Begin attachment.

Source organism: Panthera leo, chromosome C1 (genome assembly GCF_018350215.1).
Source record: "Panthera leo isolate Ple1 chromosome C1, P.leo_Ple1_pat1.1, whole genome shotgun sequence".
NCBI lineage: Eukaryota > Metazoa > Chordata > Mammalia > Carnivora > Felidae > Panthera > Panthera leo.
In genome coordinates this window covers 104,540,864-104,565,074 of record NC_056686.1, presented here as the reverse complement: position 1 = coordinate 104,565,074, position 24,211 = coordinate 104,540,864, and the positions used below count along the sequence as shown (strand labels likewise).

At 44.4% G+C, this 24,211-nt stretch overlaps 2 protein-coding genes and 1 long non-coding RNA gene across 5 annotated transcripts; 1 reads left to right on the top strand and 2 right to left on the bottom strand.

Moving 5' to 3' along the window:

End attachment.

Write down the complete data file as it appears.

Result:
Source organism: Panthera leo, chromosome C1 (genome assembly GCF_018350215.1).
Source record: "Panthera leo isolate Ple1 chromosome C1, P.leo_Ple1_pat1.1, whole genome shotgun sequence".
NCBI lineage: Eukaryota > Metazoa > Chordata > Mammalia > Carnivora > Felidae > Panthera > Panthera leo.
In genome coordinates this window covers 104,540,864-104,565,074 of record NC_056686.1, presented here as the reverse complement: position 1 = coordinate 104,565,074, position 24,211 = coordinate 104,540,864, and the positions used below count along the sequence as shown (strand labels likewise).

At 44.4% G+C, this 24,211-nt stretch overlaps 2 protein-coding genes and 1 long non-coding RNA gene across 5 annotated transcripts; 1 reads left to right on the top strand and 2 right to left on the bottom strand.

Moving 5' to 3' along the window: